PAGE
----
Trichotillomania – Hair Pulling Caused by More Than Stress by Ariel Taylor
*This is not a sponsored post*
Trichotillomania is described as compulsive hair pulling and is a complex condition. Contrary to popular belief, it is not triggered by stress and anxiety alone. In addition, it is far more common than people think. The degree to which sufferers experience the condition may vary. But it is believed that about 2% of the population experience trichotillomania. For some, it becomes a permanent, debilitating condition. It attacks the self-confidence of sufferers and adds to the stress and anxiety they already feel.
How trichotillomania develops in some individuals and not others is a question not easily answered. Experts believe the condition has its roots in the genetic make-up and hormone count in the body. Add to that the psychological aspect of the regulation of emotions, and a less than ideal environment, and you’ve got the right mix for trichotillomania.
A person with a genetic predisposition toward any Body-Focused Repetitive Disorder (BFRD) has a higher chance of developing trichotillomania. Other BFRD’s include cheek biting, skin picking, nail biting, and thumb sucking. Studies are being conducted into the possibility that fluctuating hormones may be responsible for the onset of trichotillomania. The reason for this suggestion is that trichotillomania often begins as a child enters adolescence.
The brain’s ability to process and manage emotions may also be a cause of trichotillomania. The condition is driven by an inability to regulate emotions. There is a range of motions that can trigger trichotillomania. Feelings of anger, fear, stress, anxiety, boredom, or excitement may cause a trichotillomania response. When these factors are coupled with an environment where stress and other emotions run high, a person can develop trichotillomania.
Trichotillomania can also be a response to a particular experience. Some sufferers say its onset was brought about by a haircut they didn’t like. Appearance is a very sensitive subject among adolescents. So, when they are teased about a haircut, it affects them. That’s not to say that every child who is teased about their hair will develop trichotillomania. But for some, it can trigger an episode, which then develops into a lifelong condition.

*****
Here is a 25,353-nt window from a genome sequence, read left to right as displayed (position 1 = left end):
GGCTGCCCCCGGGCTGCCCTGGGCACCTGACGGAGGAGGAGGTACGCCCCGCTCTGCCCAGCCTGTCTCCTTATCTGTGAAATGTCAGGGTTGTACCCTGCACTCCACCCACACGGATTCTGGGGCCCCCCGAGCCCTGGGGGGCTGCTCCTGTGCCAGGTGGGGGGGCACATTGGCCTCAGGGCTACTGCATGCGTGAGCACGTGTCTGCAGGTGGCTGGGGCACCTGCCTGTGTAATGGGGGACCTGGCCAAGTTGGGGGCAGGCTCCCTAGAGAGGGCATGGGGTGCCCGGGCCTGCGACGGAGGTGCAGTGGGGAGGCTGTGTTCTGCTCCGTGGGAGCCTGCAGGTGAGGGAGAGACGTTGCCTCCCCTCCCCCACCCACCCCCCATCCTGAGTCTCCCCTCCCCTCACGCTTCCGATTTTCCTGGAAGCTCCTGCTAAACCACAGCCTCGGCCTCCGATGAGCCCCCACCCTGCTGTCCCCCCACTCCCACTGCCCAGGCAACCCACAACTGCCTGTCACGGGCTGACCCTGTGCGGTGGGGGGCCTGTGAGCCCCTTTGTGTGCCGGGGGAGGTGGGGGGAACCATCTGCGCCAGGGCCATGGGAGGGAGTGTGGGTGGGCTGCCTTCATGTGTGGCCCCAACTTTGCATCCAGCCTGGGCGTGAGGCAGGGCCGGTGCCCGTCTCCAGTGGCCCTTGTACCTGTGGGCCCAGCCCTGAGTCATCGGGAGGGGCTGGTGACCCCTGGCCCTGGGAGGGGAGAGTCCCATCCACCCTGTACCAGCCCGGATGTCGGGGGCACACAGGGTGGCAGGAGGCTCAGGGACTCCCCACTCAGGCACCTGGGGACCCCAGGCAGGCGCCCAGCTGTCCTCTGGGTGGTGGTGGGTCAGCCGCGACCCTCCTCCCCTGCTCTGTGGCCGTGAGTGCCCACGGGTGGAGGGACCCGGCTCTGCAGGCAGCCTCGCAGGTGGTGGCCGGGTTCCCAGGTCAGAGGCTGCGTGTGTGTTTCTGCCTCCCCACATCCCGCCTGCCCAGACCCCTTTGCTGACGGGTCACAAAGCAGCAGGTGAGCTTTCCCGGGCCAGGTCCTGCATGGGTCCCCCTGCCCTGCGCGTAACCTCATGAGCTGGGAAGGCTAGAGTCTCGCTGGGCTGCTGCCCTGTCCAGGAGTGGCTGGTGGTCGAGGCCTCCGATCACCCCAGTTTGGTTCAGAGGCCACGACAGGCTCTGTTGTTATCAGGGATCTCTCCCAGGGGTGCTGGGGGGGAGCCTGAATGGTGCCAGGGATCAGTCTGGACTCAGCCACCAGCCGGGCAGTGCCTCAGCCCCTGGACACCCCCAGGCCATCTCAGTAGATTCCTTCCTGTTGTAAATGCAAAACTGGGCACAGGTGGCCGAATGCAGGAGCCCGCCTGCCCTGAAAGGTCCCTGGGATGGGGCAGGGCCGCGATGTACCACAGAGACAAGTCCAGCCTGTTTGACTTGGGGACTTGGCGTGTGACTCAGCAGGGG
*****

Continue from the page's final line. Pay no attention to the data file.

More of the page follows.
The reasons for trichotillomania are as different as the factors that drive it. Treatment for it and teaching techniques that address how to stop pulling out hair will therefore also vary. Some people describe hair pulling as a way of eradicating feelings of stress. It gives them a sense of control to pull their hair out. Others do it to eliminate hairs from their head that they feel are less than perfect. They consciously seek these hairs out and selectively pull them out. This is called focused hair pulling. The person sets aside a certain amount of time of their day to pull out hair. They derive a sense of satisfaction or relaxation from hair pulling. Some trichotillomania sufferers pull out random chunks of hair without even knowing they’re doing it.
Before any treatment can be prescribed, the cause of the trichotillomania must be established. There are various treatments (see trichstop.com), which are usually a combination of medications and psychotherapy. Medications can alleviate some of the irresistible urges to pull their hair out. Psychotherapy teaches the sufferer how to manage the triggers that cause them to start pulling out their hair. Trichotillomania patients are urged to find a therapist with some knowledge and experience in dealing with the condition. There are also support groups that patients can join to share their experiences. Many feel that the support and advice of other sufferers are helpful to them. It helps them to deal with the social stigma of trichotillomania. There are also plenty of websites that offer advice for trichotillomania sufferers.
Because the condition is not well-known, and few people talk about it openly, the stigma is a huge challenge to sufferers. Being ‘caught in the act’ or having bald patches on the scalp from hair pulling stimulates prejudice against people with mental illnesses. Those who are not educated about the condition assume it’s purely related to stress. It comes from the saying “I’m so stressed out I want to rip my hair out.” These people cannot see beyond that to the complexities of trichotillomania and what causes it. They also accuse the person of being weak-minded as they cannot manage their stress or control their behavior.
This type of ignorance drives the trichotillomania sufferer to keep their condition private for fear of judgment. It also keeps the stigma alive. This limits people’s ability to learn about the condition and what causes it.